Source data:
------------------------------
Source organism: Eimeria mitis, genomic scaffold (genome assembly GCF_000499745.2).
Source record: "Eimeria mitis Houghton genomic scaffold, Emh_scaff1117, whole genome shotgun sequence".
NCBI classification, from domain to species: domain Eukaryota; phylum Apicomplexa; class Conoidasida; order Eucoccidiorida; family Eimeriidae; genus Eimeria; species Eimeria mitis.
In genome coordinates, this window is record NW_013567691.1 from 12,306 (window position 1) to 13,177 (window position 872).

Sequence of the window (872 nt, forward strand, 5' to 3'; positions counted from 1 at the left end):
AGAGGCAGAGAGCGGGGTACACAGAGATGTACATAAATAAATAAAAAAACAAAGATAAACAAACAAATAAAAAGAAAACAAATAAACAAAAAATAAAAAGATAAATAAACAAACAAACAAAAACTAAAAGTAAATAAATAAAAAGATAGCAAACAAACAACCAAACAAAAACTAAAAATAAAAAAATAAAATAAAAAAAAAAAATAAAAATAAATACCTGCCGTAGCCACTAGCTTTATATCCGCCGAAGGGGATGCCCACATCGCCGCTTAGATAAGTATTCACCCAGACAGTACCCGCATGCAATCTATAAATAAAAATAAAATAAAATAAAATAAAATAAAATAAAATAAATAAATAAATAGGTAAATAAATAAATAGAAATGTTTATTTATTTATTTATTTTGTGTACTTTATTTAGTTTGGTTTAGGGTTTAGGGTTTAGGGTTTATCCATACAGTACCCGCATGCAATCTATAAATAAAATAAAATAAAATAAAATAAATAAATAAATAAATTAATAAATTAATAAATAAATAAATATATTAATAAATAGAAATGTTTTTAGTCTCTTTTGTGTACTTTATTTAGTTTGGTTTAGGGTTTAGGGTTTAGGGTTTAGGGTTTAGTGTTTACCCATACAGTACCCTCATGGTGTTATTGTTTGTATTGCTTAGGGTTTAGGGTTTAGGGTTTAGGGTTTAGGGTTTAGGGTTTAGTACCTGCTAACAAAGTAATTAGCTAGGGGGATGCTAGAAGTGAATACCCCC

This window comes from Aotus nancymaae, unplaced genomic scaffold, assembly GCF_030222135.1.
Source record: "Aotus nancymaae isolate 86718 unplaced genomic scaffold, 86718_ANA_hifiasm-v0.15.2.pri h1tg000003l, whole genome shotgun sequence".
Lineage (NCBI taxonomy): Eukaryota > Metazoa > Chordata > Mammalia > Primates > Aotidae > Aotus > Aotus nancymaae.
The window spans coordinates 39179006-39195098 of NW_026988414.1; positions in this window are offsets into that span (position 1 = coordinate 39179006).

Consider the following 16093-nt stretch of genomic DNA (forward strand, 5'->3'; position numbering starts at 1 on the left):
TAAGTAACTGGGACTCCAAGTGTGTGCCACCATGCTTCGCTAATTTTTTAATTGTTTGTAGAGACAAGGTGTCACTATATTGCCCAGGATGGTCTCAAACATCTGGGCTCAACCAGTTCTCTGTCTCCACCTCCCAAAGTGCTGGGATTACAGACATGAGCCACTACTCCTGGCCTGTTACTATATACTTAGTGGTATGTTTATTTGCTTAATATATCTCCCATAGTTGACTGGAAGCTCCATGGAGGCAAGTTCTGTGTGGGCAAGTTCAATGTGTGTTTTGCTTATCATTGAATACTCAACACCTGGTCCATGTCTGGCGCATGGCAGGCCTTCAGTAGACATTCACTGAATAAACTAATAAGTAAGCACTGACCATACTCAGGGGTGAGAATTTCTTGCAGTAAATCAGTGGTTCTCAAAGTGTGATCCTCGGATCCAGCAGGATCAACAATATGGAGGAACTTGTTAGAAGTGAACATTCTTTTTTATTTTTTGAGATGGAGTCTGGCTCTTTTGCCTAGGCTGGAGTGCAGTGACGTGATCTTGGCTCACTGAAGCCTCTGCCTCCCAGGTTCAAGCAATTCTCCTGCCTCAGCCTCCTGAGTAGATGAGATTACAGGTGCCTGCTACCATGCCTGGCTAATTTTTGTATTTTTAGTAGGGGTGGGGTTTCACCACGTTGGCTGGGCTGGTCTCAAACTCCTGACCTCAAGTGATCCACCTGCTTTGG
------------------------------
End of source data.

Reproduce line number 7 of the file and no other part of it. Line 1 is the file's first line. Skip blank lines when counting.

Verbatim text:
This window comes from Aotus nancymaae, unplaced genomic scaffold, assembly GCF_030222135.1.